This is a paved trail that follows along the top of the canyon which was formed by the waters of Cherry Creek. You'll find several scenic overlooks along the way, so remember that camera! We were here in mid March so the snow was melting and there was water everywhere...on parts of the trail, next to the trail, and even running across one of the park roads.
There are also a good number of picnic tables scattered along the trail. Some of them are situated under trees, so if you brought a lunch, make yourself at home. While you're doing that, see how many birds you can see or hear. As I mentioned earlier, there are plenty of them at Castlewood Canyon State Park. Have fun!
This next hike is also accessed from the main entrance to Castlewood Canyon State Park:
2) Inner Canyon and Lake Gulch trails
Start: Canyon Point parking area
End: Canyon Point parking area
Roundtrip distance: about 2.0 mile loop trail
Difficulty level: moderate
Approximate roundtrip hiking time: 1 hour and 10 minutes
This trail starts out by meandering through a meadow before heading towards the canyon and down to Cherry Creek. In June and July, the meadow is graced by a colorful variety of flowers, including the Orange Paintbrush.
Once you reach Cherry Creek, you need to cross it by jumping from one rock to another. Use caution here since the rocks become slippery when wet.
On the other side of the creek, the trail leads along Cherry Creek most of the way back to the parking area. This portion of the trail is rocky so do watch your step.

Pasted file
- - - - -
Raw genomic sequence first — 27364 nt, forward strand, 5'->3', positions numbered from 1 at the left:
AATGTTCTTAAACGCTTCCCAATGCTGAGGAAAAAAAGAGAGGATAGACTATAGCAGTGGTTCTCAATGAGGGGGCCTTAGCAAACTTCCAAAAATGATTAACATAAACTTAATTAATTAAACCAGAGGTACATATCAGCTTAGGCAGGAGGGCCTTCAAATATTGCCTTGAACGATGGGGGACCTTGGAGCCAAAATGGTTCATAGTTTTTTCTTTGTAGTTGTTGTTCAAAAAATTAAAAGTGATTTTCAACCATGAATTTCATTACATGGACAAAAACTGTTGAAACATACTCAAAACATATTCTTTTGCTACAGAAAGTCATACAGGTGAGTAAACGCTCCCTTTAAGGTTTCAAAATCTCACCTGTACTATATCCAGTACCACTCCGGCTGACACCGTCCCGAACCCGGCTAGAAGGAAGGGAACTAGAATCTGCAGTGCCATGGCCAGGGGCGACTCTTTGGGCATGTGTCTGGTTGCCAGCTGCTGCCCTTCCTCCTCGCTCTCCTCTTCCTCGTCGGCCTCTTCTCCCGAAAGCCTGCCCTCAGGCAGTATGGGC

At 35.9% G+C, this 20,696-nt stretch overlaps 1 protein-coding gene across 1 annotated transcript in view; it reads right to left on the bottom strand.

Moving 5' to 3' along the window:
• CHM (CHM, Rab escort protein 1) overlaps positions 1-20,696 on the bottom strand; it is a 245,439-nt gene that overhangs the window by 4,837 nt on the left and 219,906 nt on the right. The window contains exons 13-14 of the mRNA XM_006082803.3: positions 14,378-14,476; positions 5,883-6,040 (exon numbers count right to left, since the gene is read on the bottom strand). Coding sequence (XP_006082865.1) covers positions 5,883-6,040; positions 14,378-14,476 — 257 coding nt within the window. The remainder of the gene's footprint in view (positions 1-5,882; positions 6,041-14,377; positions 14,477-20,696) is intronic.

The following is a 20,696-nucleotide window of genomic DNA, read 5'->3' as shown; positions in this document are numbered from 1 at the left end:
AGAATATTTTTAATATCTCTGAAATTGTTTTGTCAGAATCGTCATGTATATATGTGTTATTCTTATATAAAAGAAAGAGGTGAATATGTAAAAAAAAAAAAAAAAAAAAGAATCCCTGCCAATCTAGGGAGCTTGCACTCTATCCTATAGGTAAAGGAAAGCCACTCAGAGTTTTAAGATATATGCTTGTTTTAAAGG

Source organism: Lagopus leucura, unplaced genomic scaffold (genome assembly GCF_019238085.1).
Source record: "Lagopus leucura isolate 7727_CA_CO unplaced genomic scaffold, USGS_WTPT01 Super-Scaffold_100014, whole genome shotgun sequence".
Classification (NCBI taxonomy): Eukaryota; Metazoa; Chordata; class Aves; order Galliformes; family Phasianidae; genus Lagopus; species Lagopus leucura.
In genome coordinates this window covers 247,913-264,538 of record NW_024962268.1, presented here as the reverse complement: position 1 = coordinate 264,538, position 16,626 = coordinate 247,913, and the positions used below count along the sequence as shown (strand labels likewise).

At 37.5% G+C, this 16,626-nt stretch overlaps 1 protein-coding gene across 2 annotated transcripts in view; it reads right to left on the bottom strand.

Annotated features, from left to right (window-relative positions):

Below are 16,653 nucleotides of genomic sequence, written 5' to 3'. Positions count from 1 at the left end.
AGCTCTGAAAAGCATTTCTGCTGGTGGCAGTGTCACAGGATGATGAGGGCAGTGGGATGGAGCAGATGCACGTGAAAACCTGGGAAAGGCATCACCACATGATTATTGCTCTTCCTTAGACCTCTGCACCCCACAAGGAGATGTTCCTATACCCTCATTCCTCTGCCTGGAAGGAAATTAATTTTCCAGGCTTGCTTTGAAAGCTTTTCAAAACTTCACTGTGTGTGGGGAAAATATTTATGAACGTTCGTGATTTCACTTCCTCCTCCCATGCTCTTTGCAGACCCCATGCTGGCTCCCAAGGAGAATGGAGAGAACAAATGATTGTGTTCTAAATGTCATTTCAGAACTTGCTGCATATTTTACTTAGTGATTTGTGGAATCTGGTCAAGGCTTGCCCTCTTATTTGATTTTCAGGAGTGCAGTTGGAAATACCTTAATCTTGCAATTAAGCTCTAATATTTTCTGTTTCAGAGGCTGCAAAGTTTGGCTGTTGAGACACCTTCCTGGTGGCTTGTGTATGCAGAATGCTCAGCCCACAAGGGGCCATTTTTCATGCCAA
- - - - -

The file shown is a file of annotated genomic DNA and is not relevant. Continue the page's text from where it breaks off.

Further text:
As you near the end of the loop, you'll see a few picnic tables scattered around. They are a great place to stop and eat your lunch if you brought one. Or just a nice place to sit and relax.
The following hike is accessed from the park's west entrance:
3) Castlewood Canyon State Park waterfall
Start: Homestead trailhead
One-way distance: about 1.6 miles
Difficulty level: easy to moderate
Approximate one-way hiking time: 30 minutes
From the Homestead trailhead, follow the Cherry Creek trail to the right. (If you're facing it from the parking lot.) You might hear chickadees along the way since we heard plenty of them. If you happen to be here in mid March, be prepared for mud and leftover snow. Although it doesn't make for the best walking, it does make for the best time to see the waterfall!
At one point, you will see a picnic table and a restroom area on your left. Turn left at that point and you'll see the sign for the Westside trailhead. As you walk towards the Westside trailhead sign, you'll see the sign that says: Creek Bottom trail. Follow the Creek Bottom trail until you see the sign that says: Falls trailhead.
From there, just follow the Falls trail for a relatively short distance until you see the falls on your left. You'll hear it before you see it. You can actually drive most of the way to the falls, (as far as the Falls trailhead), so if you're short on time, you can always do that. But if you have the time, and would rather hike it, start from the Homestead trailhead.
By the way, I'll be adding more trails to this Castlewood Canyon State Park page at some point, so be on the lookout for them.